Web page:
‘Buckle up’: Pelosi launches formal Trump impeachment inquiry
House Speaker Nancy Pelosi’s decision to launch a formal impeachment inquiry of Donald Trump is reminding analysts of proceedings against Bill Clinton in the 1990s, which failed to topple a popular president. Other events had more of a market impact then, and might now, too.
Observers also expect little from Congress ahead of the 2020 elections, as the inquiry may sideline potential moves on drug pricing, infrastructure and the USMCA. A deal with China is still up in the air, while an already slipping Joe Biden seems to have been weakened, and Elizabeth Warren’s chances seem to have brightened.
U.S. futures dipped in pre-market trading on Wednesday, amid mixed reactions to the prospect of an impeachment investigation and news China is preparing to buy more U.S. pork.
Here’s a sample of the latest commentary:
KBW, Brian Gardner
KBW is “confident that regardless of whether or not the House votes to impeach Mr. Trump, the Senate will not remove him from office,” Gardner wrote. He noted that using the 1998-1999 impeachment of President Bill Clinton as a proxy shows impeachment had “little impact on the market,” with events connected to the Russian default crisis and the Asian financial crisis triggering greater market moves.
Gardner also sees Trump’s reelection prospects as improving slightly, as the president “has a unique ability to manipulate these kinds of situations to his advantage.” A House move to impeach may backfire and unite Republicans. The news coverage is hurting Biden, he added, and helps Warren, while “Trump has a better shot at beating Sen. Warren in the general election than he does against Mr. Biden.”
Raymond James, Ed Mills
“Legislating is dead,” Mills wrote in a note, as “impeachment will lead to Congress doing nothing except that which it must do by established deadlines (like funding the government).” That means there probably won’t be bipartisan action on drug pricing, infrastructure, and passing the USMCA until after the 2020 election.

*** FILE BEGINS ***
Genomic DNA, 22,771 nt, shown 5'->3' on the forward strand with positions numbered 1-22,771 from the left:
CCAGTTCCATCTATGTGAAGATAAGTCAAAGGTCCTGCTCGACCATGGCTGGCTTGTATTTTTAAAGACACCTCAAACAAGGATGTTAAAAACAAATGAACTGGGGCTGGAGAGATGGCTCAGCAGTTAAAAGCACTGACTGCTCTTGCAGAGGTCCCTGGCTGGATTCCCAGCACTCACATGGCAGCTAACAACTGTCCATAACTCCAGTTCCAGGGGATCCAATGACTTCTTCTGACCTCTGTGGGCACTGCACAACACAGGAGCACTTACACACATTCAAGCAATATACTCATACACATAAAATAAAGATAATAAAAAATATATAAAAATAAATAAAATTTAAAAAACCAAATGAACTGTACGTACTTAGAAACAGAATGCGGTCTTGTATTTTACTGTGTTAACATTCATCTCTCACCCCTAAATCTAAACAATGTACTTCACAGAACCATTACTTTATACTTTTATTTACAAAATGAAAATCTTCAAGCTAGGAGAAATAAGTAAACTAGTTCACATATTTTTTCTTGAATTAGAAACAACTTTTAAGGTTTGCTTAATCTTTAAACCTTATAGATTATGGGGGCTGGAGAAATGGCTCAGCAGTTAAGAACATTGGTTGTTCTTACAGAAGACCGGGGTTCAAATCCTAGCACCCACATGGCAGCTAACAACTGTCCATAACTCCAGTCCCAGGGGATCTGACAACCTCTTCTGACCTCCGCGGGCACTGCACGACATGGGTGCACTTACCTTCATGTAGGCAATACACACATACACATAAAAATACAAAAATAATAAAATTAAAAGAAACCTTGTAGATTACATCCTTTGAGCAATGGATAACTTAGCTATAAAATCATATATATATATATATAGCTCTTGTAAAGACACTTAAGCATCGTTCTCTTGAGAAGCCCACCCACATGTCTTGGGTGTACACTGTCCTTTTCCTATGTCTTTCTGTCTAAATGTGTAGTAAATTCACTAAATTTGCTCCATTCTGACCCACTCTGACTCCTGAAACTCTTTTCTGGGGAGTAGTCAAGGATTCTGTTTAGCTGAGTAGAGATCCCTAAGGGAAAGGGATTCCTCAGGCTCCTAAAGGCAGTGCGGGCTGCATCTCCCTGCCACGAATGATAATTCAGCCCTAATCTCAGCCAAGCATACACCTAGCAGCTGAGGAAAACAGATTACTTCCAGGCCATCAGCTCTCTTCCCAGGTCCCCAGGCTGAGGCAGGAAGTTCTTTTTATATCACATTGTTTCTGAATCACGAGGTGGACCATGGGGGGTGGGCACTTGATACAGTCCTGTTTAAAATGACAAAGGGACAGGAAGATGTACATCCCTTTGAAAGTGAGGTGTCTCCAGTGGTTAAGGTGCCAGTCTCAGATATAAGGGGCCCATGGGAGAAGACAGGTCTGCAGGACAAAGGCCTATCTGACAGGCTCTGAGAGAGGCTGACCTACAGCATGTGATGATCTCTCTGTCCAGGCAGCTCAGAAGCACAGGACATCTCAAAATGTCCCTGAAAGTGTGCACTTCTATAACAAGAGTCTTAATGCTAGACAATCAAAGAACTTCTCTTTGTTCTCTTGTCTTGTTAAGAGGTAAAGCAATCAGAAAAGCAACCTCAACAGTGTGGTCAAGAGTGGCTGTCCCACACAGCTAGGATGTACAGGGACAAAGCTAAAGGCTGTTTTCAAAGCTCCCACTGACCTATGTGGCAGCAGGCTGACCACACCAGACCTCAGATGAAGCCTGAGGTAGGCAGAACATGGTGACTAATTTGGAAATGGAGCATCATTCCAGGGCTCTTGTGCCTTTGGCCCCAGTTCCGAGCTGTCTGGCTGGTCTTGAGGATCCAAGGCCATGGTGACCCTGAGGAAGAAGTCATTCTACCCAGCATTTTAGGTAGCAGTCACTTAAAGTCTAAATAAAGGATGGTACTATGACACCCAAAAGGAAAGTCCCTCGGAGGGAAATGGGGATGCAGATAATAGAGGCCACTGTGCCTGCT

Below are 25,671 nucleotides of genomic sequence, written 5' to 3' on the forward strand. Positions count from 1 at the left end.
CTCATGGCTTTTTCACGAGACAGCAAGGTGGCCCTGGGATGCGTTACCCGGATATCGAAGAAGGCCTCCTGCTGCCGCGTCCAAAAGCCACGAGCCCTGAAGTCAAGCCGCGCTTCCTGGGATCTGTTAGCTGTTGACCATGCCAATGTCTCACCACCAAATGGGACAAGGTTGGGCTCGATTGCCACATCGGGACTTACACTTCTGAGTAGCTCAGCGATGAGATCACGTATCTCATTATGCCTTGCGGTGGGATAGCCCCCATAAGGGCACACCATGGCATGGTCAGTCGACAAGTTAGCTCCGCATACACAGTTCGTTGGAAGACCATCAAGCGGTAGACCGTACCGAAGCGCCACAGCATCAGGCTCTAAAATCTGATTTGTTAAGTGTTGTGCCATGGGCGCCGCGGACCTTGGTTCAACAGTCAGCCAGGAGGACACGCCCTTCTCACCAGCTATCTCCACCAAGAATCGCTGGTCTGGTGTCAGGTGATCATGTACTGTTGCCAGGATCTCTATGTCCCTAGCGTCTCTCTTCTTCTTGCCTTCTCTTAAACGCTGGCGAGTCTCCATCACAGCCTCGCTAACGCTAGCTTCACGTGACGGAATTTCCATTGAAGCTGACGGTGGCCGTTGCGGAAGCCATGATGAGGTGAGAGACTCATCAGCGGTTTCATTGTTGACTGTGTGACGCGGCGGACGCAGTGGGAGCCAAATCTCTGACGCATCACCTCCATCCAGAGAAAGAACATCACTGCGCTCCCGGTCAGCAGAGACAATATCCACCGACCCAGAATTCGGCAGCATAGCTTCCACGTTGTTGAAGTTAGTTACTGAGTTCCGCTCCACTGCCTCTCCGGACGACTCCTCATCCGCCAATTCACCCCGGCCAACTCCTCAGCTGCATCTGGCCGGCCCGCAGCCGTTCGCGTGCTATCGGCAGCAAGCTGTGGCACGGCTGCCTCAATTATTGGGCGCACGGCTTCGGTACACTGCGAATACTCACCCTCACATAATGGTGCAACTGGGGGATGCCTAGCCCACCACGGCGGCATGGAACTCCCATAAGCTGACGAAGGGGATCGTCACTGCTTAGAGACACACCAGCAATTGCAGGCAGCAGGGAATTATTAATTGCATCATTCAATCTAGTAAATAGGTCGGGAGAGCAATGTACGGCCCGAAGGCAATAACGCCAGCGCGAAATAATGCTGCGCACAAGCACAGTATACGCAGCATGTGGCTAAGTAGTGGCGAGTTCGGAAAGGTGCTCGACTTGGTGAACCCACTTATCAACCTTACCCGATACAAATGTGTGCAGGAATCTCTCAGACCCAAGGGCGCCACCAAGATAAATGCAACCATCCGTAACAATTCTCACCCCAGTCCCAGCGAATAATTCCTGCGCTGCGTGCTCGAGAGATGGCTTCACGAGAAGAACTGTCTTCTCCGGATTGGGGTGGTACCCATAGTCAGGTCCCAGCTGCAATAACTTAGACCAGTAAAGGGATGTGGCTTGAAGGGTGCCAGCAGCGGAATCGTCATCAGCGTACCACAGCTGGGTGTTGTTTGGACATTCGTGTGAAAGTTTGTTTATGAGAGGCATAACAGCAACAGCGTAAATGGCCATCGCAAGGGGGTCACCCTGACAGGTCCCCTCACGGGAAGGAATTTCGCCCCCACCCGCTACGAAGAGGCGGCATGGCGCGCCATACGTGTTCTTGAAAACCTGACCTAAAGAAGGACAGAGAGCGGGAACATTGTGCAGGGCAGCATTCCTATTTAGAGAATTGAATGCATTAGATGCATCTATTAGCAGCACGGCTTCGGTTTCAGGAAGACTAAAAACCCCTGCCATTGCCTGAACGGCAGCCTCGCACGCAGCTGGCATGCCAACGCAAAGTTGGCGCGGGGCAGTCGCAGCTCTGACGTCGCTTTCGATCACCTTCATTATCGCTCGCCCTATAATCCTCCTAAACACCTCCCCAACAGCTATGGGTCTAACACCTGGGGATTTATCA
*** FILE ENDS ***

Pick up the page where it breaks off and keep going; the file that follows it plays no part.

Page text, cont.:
Regarding China, he said, “the debate will be about a Trump pivot towards a win via a ‘mini deal’ or doubling down to cater to his base,” as per his U.N. speech on Tuesday. Mills also said “impeachment is bad for Biden,” as hearings will keep the “Trump-claimed Biden and his son issue in the news,” and undercuts Biden’s “return to normalcy” campaign.
There’s a “real risk that Democrats overplay their hand, increasing Trump’s reelection chances,” Mills added. At the same time, more uncertainty might hurt consumer and business confidence, he said, with any increased risk for recession possibly dooming Trump’s reelection.
Beacon Policy Advisors
“The latest impeachment imbroglio is a negative catalyst for markets,” the firm wrote. “While political gridlock is often good for markets by reducing the risk of government interference, dysfunctional paralysis of government is not because it increases uncertainty over the government’s ability to handle a crisis.”
Beacon sees a higher risk of a “Trump-induced event, akin to the government shutdown last year, in order to distract attention from the impeachment headlines.”
Evercore ISI, Sarah Bianchi
“Putting the focus on impeachment is an enormous undertaking that makes everything else harder,” Bianchi wrote, including prescription drug pricing legislation and the USMCA.
As for whether it matters for the election, Bianchi said “impeachment politics are tricky and unpredictable. It is very possible that it will just further put each side in their respective camps and further polarize the country. What it does to the moderate middle of the road voters is very hard to say.”
Cowen, Chris Krueger
On Tuesday, Krueger said he expected the House will impeach Trump, while the Senate won’t convict, a scenario he called “Bill Clinton 2.0,” adding that “this could all be over by the end of 2019.”
RBC, Brian Abrahams, biotech analyst
Investors may want to come back to biotech as drug pricing probably won’t be overhauled now, Abrahams wrote in a note. An impeachment investigation may create “a sustained impasse,” he said, and “reaffirm the low likelihood of draconian price cuts and over time improve investor confidence returning to the biotech space.”
RBC, Adam Cole, currency strategist
“We would note that this is only a small step on the road to impeachment, which would ultimately require a 2/3 majority in the Republican-controlled Senate and that it is not clear yet whether the House will vote to endorse the inquiry,” Cole wrote. He flagged Betfair’s probability of Trump leaving before the end of his first term jumping to 22 per cent from 14 per cent, which was “still far below levels that prevailed in the early part of his presidency.”
“Beyond the knee-jerk reaction to rising uncertainty, it is also unclear that diminishing risk of a returned Trump would be negative for risk assets.”
--With assistance from Cristin Flanagan.